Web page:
Kara-Kum, the Soviet-era brand of sweets, is universally recognised in the countries of the former Soviet Union. They were part of everyday Soviet life and were the equivalent of Hershey’s Kisses and Cadburys Dairy Milk for generations of Soviet people alongside other popular Soviet sweets such as Mishka na severe and Belochka. For many in the Soviet Union and subsequently in the post-Soviet countries -- including myself -- Kara-Kum was their first exposure to Central Asia. The sweet’s sunshine yellow wrapping, featuring camels in the desert, exemplified the orientalist images of Central Asia common in Soviet popular culture. Together with other depictions of Central Asia such as the Soviet hit movie Beloe solntse pustyni (White Sun of the Desert, 1969), and earlier films such as Dzhulʹbars (1936) and others, it helped to define the image of Central Asia in the popular imagination.
The sweets were named after the Karakumy desert in present-day Turkmenistan. In Turkic, Karakumy means Black Sands and the texture of the sweet is reminiscent of the desert’s sands – each bar was made of a very sweet praline combined with nut and waffle crumbs and coated in chocolate glaze. Their design may have been inspired by the 1933 Moscow-Kara-Kum-Moscow automobile rally that seemed to have genuinely captivated the Soviet people and was widely publicised. The rally was so popular that images of cars driving alongside camels overlaying a map of its route adorned some pre-Second World War consumer products, including soap, and some early versions of the Kara-Kum wrappers depicted both cars and camels.
Kara-Kum was produced according to a single state-approved standard -- recipe number 145, which is sometimes called GOST -- in factories across the republics of the Soviet Union. The design of the wrappers also came from the USSR capital, after Leonid Konstantinovich Chelnokov (1919-2003), a graphic designer at Krasnyi Oktyabr in Moscow likely first made it. Some sources say that Kara-Kum was brainchild of specialists of Krasnyi Oktyabr and that it was first introduced there in the 1950s.
Kara-Kum was produced by factories in every Soviet republic, including in Central Asia, where local factories also marketed sweets under local brands. At the O'rtoq confectionary factory in Tashkent, for example, Kara-Kum sweets were produced alongside Oq oltin [White Gold] sweets for the local market which carried a picture of a cotton flower on the wrapper. O'rtoq and many other industrial sites across Central Asia expanded during and after the Second World War, when the region went through a significant industrial modernisation.However, the O'rtoq factory closed down after the Soviet break-up and the production of Oq oltin ceased.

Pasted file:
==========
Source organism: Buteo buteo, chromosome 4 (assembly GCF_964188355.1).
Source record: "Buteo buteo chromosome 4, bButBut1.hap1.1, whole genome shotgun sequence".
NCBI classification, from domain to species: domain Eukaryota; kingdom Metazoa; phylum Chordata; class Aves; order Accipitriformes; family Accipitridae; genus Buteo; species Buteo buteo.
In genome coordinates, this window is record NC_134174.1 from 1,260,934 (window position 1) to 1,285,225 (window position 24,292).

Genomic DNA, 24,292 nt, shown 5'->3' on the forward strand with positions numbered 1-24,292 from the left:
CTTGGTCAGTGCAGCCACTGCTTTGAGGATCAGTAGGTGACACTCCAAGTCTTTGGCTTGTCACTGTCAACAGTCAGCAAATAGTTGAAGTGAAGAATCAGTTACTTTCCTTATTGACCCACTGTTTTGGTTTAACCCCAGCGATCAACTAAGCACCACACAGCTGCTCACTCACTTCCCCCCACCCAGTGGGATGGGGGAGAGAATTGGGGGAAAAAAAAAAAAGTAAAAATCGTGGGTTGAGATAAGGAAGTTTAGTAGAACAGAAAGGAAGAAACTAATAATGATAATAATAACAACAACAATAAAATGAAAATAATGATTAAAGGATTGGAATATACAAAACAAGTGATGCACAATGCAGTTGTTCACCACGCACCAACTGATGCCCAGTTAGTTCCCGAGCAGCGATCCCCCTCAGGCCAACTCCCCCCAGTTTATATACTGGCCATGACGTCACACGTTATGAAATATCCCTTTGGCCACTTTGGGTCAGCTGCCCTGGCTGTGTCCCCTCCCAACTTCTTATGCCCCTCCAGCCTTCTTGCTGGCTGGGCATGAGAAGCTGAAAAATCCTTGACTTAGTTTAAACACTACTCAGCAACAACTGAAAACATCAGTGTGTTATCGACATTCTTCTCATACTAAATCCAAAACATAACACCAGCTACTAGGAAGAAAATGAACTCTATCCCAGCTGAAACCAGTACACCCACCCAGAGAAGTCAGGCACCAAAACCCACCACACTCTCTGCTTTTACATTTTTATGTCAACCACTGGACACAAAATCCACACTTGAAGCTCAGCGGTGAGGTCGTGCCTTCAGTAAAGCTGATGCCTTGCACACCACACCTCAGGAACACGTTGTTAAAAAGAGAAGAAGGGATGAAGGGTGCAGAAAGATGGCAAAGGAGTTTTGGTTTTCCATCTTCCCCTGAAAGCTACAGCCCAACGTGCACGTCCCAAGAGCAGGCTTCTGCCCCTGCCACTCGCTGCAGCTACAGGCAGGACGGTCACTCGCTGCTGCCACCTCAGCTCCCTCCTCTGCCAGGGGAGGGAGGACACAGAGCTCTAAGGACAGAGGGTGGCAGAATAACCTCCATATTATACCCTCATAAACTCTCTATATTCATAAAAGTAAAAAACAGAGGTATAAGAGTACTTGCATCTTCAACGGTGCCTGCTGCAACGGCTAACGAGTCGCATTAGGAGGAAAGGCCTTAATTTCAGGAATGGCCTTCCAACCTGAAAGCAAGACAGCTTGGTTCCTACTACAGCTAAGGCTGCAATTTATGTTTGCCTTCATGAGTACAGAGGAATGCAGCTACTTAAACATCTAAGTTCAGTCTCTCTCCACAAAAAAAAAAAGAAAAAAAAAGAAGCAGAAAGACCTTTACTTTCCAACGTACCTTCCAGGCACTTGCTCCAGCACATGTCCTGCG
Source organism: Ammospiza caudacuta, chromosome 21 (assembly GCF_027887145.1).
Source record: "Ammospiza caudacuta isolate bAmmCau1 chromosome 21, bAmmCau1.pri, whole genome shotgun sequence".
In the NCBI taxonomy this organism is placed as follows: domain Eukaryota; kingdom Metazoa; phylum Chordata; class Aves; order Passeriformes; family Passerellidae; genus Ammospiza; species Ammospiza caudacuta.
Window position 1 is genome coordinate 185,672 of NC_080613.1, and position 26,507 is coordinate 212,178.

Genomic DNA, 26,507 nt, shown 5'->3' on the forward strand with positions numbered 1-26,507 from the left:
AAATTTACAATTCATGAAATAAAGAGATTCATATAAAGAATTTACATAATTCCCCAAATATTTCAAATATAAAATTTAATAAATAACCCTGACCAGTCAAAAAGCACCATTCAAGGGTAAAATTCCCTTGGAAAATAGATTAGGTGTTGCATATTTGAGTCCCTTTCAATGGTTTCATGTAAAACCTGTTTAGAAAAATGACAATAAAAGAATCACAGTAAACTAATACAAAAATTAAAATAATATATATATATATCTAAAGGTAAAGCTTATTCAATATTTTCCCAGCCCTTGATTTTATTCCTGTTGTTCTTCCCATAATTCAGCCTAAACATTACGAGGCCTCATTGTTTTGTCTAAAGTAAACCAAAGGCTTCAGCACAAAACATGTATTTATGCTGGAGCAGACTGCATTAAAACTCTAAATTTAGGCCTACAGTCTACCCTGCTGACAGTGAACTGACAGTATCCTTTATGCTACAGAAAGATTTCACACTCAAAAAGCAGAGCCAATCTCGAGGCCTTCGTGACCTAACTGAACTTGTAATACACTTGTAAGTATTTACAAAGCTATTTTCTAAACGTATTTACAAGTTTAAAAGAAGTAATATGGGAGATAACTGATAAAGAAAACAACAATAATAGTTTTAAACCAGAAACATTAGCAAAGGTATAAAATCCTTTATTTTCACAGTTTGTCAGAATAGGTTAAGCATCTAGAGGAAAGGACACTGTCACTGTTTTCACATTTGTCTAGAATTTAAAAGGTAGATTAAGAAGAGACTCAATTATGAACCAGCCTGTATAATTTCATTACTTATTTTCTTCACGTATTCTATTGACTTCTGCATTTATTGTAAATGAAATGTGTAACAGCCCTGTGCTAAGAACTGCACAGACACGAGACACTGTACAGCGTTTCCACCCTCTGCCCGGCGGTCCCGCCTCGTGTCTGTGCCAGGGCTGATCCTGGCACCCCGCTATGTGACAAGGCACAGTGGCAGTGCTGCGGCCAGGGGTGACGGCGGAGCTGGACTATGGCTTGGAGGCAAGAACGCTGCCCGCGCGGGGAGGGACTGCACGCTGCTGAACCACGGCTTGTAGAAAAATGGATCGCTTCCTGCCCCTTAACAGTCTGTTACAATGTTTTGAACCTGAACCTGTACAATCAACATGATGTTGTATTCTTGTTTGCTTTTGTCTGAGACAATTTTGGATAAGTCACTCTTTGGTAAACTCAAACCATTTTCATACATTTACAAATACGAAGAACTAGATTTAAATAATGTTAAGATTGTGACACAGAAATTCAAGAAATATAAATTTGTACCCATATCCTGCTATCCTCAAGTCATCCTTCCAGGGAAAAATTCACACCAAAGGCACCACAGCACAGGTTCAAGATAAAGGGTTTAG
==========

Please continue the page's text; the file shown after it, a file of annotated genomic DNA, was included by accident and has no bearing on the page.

The packaging of Kara-Kum varied slightly depending on the factory where the sweets were manufactured, but it always had camels on it. Although Krasnyi Oktyabr initially used wrappers with pictures of cars and camels, it later reverted to packaging with camels only.
The differences in wrapping during the Soviet period were nothing compared to the total mishmash that followed the breakdown of the USSR, when the rights to Kara-Kum and other popular Soviet confectionery trademarks were taken over by a Moscow company. All of a sudden, the right to manufacture sweets under the Kara-Kum brand and its recipe, which was once available for every manufacturer in the Soviet Union and could have been considered part of the common Soviet heritage, became private property. This did not stop manufacturers elsewhere in Russia and the former Soviet Union from continuing to produce near-identical sweets. Following numerous and prolonged legal battles, Krasnyi Oktyabr managed to cement its exclusive right to produce Kara-Kum, although some producers did receive a waiver to manufacture sweets under the Kara-Kum brand. Those producers who did not receive such approval had to improvise. In St Petersburg, the [Nadezhda] Krupskaya factory started to make Karavan pustyni [Desert caravan] and Solnechnyi Kyzyl-Kum [Sunny Kyzyl-Kum, after another Central Asian desert]. Other regional variations include Saksaul [a desert tree], which is made by a factory in Omsk, Verbliuzhonok [baby camel] in Penza, and Aramuk [meaning unclear] in Vladivostok. In Kazakhstan, the Rakhat factory in Almaty, which is now owned by a South Korean conglomerate, produces Altyn-Kum. In Belarus and Ukraine, the sweets are still produced under the Kara-Kum brand by local manufacturers.
 Abashin, Sergei.: Sovetskii kishlak: Mezhdu kolonializmom i modernizatsiei (Moskva: Novoe literaturnoe obozrenie, 2014), p. 120
 Slezkine, Yuri.: The House of Government: A Saga of the Russian Revolution (Princeton, NJ: Princeton University Press, 2017), p. 566
 Siegelbaum, Lewis.: Cars for Comrades: The Life of the Soviet Automobile (Ithaca, N.Y. ; London: Cornell University Press, 2008), p. 147
 GOST stands for gosudarstvennyi standart, or state standard, was a Soviet system managed by the All-Union State Standard, a standard-setting body of the Soviet government
 Glavkonditer.: Retsepturyy na konfety i iris / M-vo pishchevoi prom-sti SSSR (Moskva: Pishchepromizdat, 1952), pp. 274-275
 Andrei Tolstoi, «Sladkaia Zhiznʹ» Leonida Chelnokova, Novaia Iunostʹ 2000/6 (45)
 Tabatorovich A.N., and Хudiakova O.D., "Tovarnye znaki konditerskikh izdelii kak faktor obespecheniia ikh konkurentosposobnosti" Sibirskii torgovo-ėkonomicheskii zhurnal, no. 3 (24), 2016, pp. 67-71.
 See, for example, Paul, Stronski.: Tashkent: Forging a Soviet City, 1930-1966 (Pittsburgh PA: University of Pittsburgh Press, 2010)